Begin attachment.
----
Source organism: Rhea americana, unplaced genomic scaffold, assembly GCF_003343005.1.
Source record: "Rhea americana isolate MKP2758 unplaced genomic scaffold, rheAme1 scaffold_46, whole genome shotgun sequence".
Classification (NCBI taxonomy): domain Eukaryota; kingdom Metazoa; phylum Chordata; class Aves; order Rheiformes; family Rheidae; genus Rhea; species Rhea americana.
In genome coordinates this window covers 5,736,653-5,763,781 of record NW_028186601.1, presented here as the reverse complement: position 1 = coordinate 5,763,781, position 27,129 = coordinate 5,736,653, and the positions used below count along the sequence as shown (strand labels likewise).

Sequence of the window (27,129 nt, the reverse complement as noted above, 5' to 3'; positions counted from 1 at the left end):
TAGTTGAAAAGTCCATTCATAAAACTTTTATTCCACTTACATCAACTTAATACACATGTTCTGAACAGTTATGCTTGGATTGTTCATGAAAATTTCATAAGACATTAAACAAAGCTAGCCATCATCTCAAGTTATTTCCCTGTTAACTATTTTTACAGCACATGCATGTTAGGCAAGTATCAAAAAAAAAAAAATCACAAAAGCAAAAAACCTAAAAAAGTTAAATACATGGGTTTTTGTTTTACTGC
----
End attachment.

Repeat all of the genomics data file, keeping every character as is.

Source organism: Rhea americana, unplaced genomic scaffold, assembly GCF_003343005.1.
Source record: "Rhea americana isolate MKP2758 unplaced genomic scaffold, rheAme1 scaffold_46, whole genome shotgun sequence".
Classification (NCBI taxonomy): domain Eukaryota; kingdom Metazoa; phylum Chordata; class Aves; order Rheiformes; family Rheidae; genus Rhea; species Rhea americana.
In genome coordinates this window covers 5,736,653-5,763,781 of record NW_028186601.1, presented here as the reverse complement: position 1 = coordinate 5,763,781, position 27,129 = coordinate 5,736,653, and the positions used below count along the sequence as shown (strand labels likewise).

Sequence of the window (27,129 nt, the reverse complement as noted above, 5' to 3'; positions counted from 1 at the left end):
TAGTTGAAAAGTCCATTCATAAAACTTTTATTCCACTTACATCAACTTAATACACATGTTCTGAACAGTTATGCTTGGATTGTTCATGAAAATTTCATAAGACATTAAACAAAGCTAGCCATCATCTCAAGTTATTTCCCTGTTAACTATTTTTACAGCACATGCATGTTAGGCAAGTATCAAAAAAAAAAAAATCACAAAAGCAAAAAACCTAAAAAAGTTAAATACATGGGTTTTTGTTTTACTGC